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Starting New Conversations at the Launch of Intellectual Traditions in South Africa at the University of Johannesburg

Prof. Steven Friedman and Prof. Peter Vale

 
Intellectual Traditions in South AfricaHosted by the University of Johannesburg Library and UKZN Press, the launch of Intellectual Traditions in South Africa: Ideas, Individuals and Institutions was quite a smart affair with white tablecloths, flowers and candles and delectable little bowls of delicacies handed around. Edited by Peter Vale, Lawrence Hamilton and Estelle H Prinsloo, this book’s many contributors have dealt with subjects ranging from South African Marxism, Pan Africanism, Feminism, Black Consciousness, and religious traditions from Ghandhism to Islamic intellectuals.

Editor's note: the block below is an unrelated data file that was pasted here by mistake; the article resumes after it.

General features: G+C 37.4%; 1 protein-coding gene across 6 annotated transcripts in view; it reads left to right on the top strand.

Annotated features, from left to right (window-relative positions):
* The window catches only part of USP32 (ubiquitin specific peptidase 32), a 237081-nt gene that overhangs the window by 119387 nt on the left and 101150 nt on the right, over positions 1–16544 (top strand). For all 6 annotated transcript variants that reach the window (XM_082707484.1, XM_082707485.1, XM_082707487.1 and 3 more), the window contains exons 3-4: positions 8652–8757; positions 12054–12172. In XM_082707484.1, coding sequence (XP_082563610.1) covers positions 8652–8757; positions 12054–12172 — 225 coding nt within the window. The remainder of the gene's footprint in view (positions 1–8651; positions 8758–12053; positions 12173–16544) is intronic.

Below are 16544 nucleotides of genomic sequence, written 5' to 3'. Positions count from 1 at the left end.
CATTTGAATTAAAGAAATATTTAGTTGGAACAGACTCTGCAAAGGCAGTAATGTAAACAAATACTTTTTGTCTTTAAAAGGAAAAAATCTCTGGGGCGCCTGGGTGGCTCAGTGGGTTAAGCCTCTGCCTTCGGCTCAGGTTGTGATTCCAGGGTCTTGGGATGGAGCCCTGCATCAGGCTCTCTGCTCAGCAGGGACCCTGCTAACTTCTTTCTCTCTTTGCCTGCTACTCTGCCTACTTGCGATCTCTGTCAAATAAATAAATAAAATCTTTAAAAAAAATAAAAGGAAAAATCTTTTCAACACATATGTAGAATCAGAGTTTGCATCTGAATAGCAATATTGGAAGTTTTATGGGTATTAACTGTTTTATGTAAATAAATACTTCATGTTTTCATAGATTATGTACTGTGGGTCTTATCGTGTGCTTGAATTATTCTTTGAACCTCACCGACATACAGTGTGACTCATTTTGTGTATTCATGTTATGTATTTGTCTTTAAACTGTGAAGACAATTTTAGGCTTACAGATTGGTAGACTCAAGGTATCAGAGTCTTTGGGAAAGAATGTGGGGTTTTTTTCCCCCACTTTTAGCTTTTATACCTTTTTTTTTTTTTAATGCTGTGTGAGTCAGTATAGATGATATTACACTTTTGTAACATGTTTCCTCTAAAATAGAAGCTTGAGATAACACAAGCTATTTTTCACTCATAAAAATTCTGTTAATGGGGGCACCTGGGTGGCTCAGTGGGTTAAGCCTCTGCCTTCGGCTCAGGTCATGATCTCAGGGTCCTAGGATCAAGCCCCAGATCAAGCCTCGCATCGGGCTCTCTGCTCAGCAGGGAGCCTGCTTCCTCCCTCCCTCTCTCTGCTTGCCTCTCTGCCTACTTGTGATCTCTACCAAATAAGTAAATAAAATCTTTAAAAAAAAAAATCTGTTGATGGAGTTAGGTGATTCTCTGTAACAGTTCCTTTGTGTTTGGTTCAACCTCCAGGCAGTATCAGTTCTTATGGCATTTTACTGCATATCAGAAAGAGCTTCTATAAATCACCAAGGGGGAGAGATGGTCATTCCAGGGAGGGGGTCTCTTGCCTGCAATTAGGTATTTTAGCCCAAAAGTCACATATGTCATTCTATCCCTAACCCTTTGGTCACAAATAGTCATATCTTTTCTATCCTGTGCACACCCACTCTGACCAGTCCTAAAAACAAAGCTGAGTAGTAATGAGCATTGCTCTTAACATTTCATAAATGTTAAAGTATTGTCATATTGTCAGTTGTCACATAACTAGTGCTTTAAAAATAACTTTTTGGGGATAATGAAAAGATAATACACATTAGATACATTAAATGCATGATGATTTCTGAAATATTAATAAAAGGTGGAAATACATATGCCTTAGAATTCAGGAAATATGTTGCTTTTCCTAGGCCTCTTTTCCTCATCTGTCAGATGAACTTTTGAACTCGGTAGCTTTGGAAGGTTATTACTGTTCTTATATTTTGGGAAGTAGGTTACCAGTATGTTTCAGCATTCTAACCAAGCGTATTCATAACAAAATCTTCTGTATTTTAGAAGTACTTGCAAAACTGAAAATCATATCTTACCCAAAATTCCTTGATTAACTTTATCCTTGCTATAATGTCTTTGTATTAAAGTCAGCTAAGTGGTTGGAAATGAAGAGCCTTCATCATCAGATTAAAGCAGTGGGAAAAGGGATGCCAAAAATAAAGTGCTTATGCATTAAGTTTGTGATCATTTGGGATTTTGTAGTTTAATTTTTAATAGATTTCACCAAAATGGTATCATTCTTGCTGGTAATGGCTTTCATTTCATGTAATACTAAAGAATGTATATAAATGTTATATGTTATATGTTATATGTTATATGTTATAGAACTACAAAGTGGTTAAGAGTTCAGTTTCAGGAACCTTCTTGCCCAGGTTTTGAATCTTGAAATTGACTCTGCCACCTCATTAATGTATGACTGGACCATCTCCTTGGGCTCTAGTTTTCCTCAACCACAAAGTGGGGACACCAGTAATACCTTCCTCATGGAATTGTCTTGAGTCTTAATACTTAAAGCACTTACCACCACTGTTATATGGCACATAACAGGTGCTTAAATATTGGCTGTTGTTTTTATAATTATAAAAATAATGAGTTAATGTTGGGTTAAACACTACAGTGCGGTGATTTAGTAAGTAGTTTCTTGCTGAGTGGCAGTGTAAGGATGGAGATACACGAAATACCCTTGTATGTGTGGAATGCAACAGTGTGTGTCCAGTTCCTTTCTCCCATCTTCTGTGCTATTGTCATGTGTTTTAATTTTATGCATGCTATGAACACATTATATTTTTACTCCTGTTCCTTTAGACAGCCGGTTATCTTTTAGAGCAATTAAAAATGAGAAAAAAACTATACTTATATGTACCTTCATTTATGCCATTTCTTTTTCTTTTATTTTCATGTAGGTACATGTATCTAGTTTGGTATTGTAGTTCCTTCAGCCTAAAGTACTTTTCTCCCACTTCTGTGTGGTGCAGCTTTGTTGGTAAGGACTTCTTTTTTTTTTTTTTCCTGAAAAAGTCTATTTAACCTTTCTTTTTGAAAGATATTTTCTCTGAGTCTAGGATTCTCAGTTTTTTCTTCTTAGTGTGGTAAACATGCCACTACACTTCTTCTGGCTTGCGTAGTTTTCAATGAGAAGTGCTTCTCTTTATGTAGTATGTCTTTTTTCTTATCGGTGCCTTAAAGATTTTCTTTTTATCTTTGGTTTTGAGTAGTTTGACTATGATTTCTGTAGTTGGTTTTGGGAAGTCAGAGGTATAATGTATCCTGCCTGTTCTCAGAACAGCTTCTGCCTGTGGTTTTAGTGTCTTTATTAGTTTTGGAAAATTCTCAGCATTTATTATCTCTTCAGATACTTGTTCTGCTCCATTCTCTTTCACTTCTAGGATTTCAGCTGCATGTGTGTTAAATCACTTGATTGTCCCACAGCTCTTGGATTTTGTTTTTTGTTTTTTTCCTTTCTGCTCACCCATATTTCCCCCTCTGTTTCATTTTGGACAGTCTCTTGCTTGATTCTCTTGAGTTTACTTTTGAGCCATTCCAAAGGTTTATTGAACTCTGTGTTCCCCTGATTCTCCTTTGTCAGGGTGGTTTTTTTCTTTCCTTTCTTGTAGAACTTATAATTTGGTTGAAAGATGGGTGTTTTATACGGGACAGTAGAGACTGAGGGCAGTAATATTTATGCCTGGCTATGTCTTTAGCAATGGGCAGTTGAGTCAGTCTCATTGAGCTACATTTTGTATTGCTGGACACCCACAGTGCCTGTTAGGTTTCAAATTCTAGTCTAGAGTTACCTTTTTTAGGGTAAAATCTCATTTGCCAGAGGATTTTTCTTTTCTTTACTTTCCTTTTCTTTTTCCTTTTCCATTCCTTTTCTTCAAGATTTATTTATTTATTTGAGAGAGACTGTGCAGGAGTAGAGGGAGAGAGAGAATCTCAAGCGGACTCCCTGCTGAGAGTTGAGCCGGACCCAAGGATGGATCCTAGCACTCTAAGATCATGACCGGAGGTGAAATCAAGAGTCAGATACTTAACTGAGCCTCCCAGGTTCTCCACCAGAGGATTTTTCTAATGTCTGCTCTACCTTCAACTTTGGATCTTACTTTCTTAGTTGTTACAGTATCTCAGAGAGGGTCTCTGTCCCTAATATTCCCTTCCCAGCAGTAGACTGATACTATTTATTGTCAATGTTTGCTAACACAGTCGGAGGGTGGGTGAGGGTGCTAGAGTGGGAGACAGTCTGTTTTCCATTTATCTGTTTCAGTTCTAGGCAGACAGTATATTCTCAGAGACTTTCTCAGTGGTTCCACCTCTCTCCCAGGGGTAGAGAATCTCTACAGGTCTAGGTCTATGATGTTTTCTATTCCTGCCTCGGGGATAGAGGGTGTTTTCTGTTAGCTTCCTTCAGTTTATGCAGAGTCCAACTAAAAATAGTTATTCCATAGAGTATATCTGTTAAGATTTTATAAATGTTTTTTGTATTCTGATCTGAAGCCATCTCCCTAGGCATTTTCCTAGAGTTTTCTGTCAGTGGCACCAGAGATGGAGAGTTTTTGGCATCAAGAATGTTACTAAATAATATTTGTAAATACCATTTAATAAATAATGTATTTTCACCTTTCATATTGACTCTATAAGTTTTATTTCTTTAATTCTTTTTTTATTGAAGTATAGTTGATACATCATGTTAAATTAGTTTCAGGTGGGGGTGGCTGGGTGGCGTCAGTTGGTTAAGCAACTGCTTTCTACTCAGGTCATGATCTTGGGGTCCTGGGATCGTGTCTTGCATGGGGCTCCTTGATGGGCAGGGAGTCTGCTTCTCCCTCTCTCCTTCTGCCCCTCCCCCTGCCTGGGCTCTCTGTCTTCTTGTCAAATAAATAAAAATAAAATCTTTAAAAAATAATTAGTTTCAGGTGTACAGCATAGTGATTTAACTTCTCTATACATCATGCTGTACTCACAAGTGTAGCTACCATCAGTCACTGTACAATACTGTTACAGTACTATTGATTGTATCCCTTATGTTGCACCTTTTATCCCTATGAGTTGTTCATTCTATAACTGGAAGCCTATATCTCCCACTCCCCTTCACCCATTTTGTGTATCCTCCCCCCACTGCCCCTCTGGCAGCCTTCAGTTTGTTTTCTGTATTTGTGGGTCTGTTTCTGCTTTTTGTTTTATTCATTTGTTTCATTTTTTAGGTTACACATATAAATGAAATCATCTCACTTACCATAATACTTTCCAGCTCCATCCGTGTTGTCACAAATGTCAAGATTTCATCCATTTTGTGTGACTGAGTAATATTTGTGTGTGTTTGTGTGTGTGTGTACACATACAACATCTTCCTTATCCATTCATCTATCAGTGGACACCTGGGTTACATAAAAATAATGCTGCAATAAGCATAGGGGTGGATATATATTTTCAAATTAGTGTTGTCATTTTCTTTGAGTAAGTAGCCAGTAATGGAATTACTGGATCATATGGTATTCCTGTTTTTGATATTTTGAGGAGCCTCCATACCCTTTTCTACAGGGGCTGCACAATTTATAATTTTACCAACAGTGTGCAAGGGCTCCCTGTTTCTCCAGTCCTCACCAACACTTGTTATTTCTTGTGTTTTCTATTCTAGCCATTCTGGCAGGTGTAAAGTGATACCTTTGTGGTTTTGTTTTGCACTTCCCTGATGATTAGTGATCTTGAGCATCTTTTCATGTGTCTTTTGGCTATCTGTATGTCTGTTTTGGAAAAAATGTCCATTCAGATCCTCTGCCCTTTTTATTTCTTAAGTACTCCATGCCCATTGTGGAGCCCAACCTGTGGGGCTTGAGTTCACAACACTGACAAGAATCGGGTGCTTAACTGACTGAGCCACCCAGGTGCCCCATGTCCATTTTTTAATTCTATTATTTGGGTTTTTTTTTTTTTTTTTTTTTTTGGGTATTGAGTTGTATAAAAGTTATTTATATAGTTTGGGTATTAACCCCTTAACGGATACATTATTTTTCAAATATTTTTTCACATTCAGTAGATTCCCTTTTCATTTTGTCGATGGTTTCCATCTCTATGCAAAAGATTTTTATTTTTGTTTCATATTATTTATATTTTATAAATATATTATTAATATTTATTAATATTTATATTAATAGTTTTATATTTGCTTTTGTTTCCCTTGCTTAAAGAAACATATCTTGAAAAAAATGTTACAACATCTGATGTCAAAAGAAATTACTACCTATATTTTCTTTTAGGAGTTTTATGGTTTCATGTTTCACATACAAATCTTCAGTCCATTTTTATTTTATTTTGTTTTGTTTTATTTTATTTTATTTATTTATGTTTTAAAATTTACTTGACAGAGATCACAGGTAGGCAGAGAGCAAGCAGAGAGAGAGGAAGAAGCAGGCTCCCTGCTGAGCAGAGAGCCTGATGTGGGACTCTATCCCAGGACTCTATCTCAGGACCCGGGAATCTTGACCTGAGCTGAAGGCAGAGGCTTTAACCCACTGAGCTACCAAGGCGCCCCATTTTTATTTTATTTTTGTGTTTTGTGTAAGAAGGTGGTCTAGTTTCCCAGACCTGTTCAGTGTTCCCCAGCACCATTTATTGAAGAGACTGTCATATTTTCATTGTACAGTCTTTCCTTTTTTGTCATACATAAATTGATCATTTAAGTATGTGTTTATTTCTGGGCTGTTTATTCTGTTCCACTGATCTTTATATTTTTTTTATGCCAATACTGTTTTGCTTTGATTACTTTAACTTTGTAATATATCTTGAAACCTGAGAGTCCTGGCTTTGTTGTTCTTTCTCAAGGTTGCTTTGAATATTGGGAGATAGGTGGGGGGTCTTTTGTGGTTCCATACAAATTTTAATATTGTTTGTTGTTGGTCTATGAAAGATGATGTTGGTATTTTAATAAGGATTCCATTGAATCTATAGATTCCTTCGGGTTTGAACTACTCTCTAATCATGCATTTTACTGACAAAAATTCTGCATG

Vale facilitated the panel and introduced the four speakers, each of whom had written a chapter in the book. He told the audience that the idea for Intellectual Traditions in South Africa started with a personal frustration that conversations used to revolve around politics and apartheid but now always concern economics and the market. He wanted to start a new conversation. The contributors were selected to write about the various traditions embedded in our society with the essential aim of starting a different set of conversations. He added that he would like to see this kind of intellectual tradition introduced in university curricula.